This is and has always been a battle on a higher plane but I am confident in the outcome because the winner of the battle is God and each step is a closer step to the return of Jesus Christ and that is what I am looking forward to!

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Has Mr. Obama had an Epiphany?

February 6, 2014|11:09 am

President Barack Obama:

“Today we profess the principles we know to be true,” he said. “We know that each of us is wonderfully made in the image of God. We therefore believe in the inherent dignity of every human being – dignity that no earthly power can take away. And central to that dignity is freedom of religion – the right of every person to practice their faith how they choose, to change their faith if they choose, or to practice no faith at all, and to do this free from persecution and fear.”

I am so thankful to hear President Obama make this statement on religious freedom! It seems that he has had an epiphany and I wonder when he will instruct his justice department to withdraw their persecution and prosecution of people of faith here who think that being forced to pay for abortions or provide services for those who promote homosexuality is a violation of their beliefs!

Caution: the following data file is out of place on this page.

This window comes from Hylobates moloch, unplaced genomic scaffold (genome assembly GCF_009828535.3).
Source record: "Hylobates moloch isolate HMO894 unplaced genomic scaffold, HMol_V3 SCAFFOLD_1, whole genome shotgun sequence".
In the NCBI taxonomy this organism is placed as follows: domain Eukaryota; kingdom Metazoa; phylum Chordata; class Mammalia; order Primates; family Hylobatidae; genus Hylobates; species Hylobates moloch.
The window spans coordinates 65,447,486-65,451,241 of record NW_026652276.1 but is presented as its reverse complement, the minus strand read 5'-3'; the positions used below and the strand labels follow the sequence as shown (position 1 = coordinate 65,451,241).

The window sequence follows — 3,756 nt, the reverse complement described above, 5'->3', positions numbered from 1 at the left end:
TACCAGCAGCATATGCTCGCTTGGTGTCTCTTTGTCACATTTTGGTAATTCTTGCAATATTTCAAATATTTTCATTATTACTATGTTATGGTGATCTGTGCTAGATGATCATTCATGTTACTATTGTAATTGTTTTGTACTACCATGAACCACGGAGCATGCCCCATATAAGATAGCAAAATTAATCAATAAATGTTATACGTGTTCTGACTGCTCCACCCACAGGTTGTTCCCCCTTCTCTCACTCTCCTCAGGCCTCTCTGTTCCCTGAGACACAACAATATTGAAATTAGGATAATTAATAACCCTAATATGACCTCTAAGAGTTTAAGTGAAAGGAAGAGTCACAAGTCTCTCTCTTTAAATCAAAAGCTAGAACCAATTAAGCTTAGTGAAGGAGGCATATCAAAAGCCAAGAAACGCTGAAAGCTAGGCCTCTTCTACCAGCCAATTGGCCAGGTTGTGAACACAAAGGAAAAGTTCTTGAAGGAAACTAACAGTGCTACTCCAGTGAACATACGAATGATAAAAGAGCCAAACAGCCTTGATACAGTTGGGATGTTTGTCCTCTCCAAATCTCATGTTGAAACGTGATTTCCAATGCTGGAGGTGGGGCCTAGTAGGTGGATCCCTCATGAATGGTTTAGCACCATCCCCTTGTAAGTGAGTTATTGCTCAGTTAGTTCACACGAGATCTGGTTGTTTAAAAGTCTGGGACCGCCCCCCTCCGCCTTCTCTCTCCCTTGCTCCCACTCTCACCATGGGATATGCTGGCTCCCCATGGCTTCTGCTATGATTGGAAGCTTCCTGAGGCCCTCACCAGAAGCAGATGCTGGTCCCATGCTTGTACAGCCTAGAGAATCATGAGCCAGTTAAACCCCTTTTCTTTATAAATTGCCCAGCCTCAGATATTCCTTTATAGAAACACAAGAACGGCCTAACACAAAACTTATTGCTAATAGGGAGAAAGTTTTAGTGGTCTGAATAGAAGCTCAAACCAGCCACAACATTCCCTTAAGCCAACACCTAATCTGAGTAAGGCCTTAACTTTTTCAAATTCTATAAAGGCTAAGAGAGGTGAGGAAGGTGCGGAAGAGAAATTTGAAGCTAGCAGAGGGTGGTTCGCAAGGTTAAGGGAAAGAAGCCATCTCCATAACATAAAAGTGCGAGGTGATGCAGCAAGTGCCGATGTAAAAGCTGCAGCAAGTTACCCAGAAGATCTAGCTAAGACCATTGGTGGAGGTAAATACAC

Obama declared:

“Promoting religious freedom is a key objective of U.S. foreign policy, and I’m proud that no nation on Earth does more to stand up for the freedom of religion around the world than the United States of America.”

This should be welcome news to the countries in which his administration has insisted that they must approve abortion in order to receive aid!

Mr.Obama also said:
Some of the reasons to promote religious freedom is when they protect the religious freedom of their citizens, this, in turn, helps U.S. national security.

“History shows,” he said, “that nations that uphold the rights of their people, including freedom of religion, are ultimately more just, more peaceful and more successful. Nations that do not uphold these rights, sow the bitters seeds of instability and violence and extremism. So freedom of religion matters to our national security.”